Facts and myths about Chinese in PH economy  

Excerpted from “Chinese in the Philippine economy: Facts and myths” published in Tulay Monthly, Chinese-Filipino Digest 1, no. 12 (May 14, 1989): 5.

  1. Ninety percent of the Chinese in the Philippines are productive citizens permanently residing in this country. Therefore, their capital and their businesses are part of the native economy. Their profits are re-invested into this country instead of being repatriated to mother companies abroad. Part of their earnings are spent in this country for their own consumer needs since they live here.
  2. There are no Chinese in vital industries like fuel and power generation. We all know who owns the fuel companies in this country and we all know that an increase in the price of fuel has a spiraling effect on all other basic commodities. We also know who owns the power company without which all businesses could grind to a halt.
  3. There are no Chinese in another very vital industry – mass transportation like jeepneys and buses. We all know what a stranglehold jeepneys and buses have on our economy because when they go on massive strike, all other businesses are paralyzed.
  4. The Chinese are “dominant” in the trading business (buy and sell), due to historical experience — that was the only venue opened to them during colonial times. They are successful in this field because they have been there much earlier than native Filipinos – not out of choice but due to deliberate colonial policies.
  5. The Chinese are also successful in such light manufacturing industries as textile, winery, cigar and cigarettes and such businesses as lumber, hardware and flour trading because, again, of historical consequences — they were the pioneers in these fields. Long before others dared to venture into unexplored areas, the Chinese already risked their capital, sacrificed their comforts, poured their sweat and blood as pioneers in these businesses. Now, we begrudge them of their well-earned successes.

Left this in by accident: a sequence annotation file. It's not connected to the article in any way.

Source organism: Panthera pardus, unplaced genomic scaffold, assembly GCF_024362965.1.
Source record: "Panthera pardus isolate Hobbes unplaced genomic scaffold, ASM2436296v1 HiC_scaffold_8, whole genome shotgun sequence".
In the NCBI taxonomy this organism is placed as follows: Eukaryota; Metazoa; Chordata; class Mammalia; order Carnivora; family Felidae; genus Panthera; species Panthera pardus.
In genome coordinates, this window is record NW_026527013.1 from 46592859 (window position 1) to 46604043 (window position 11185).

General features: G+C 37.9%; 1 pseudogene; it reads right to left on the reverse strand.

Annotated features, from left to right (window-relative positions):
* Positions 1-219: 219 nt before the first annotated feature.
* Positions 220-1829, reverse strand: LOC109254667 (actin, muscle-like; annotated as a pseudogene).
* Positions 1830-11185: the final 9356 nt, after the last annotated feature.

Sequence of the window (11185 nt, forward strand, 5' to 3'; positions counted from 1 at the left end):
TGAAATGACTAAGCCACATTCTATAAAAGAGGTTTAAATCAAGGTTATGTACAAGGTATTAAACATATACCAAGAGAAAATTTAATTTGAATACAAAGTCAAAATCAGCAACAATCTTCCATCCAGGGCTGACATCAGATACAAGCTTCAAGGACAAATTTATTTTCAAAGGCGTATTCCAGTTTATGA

6. The high-profile business magnates like Henry Sy, John Gokongwei and the Gaisanos are all in the fast turn over department store business. They need the publicity to boost their sales. The rest of the Chinese are quietly doing their share in spurring this country to be the next miracle of Asia.
  7. The homogeneity of the Chinese community is a big myth. The Chinese in Manila is vastly different from the Chinese in the provinces and the urban Chinese are just as different from the rural Chinese. Cutthroat competition and rivalry among Chinese businessmen are as keen, if not even keener, than among Filipinos. How can there be “dominance” by people who cannot even agree among themselves, much less work together?
  8. Less than 30 percent of Chinese businessmen are members of the different trade associations or chambers of commerce. The different trade associations are organized mainly to protect its members in case of outside threats (time and again, it has been proven that a minority is never stronger than when it is being threatened). They cannot act as a “cartel” to monopolize a particular trade because they would fight each other belligerently when profit is at stake.
  9. Not all Chinese are in businesses. While Filipinos are scrambling to get US/Canadian/Australian visas, Chinese-Filipino professionals are shining in their fields and serving our own country to the best of their abilities. Many of our best architects, engineers, doctors, nurses, and even educators are Filipinos of Chinese descent.
  10. There are young Chinese Filipinos abroad. They are just like any of our overseas workers who left home to earn precious dollars to support their families, not in China or in Taiwan, but in the Philippines where their homes are.
  11. Jollibee hamburger, Cosmos orange, Sarsi, Blend 45, Mercury Drug, National Book Store, Manila Bulletin, Philippine Star, Daily Globe, and many others are not less Filipino just because they are produced/owned by Filipinos of Chinese descent. This is a lesson we all must learn and learn quickly.

The Philippines has been exhausting all means to entice foreign investments into this country but the domestic capital in the hands of the local Chinese are not fully tapped yet. What is more beneficial than using domestic capital that need not repatriate part of the profits abroad?

The local Chinese never indulged themselves in racist pastimes or they could defend themselves and say that 10 Gokongweis and 10 Henry Sy’s cannot compare with the Spanish Filipinos like the Sorianos-Ayalas-Zobels who own Makati, the Aranetas who own Cubao, the Tuazohs who own a large part of Quezon City, the Halilis of Pampanga, and many others.

We are all Filipinos regardless of our ancestries and cultural heritages. The earlier we learn this lesson, the earlier we can mobilize all sectors of society to work for the greater future of our country.

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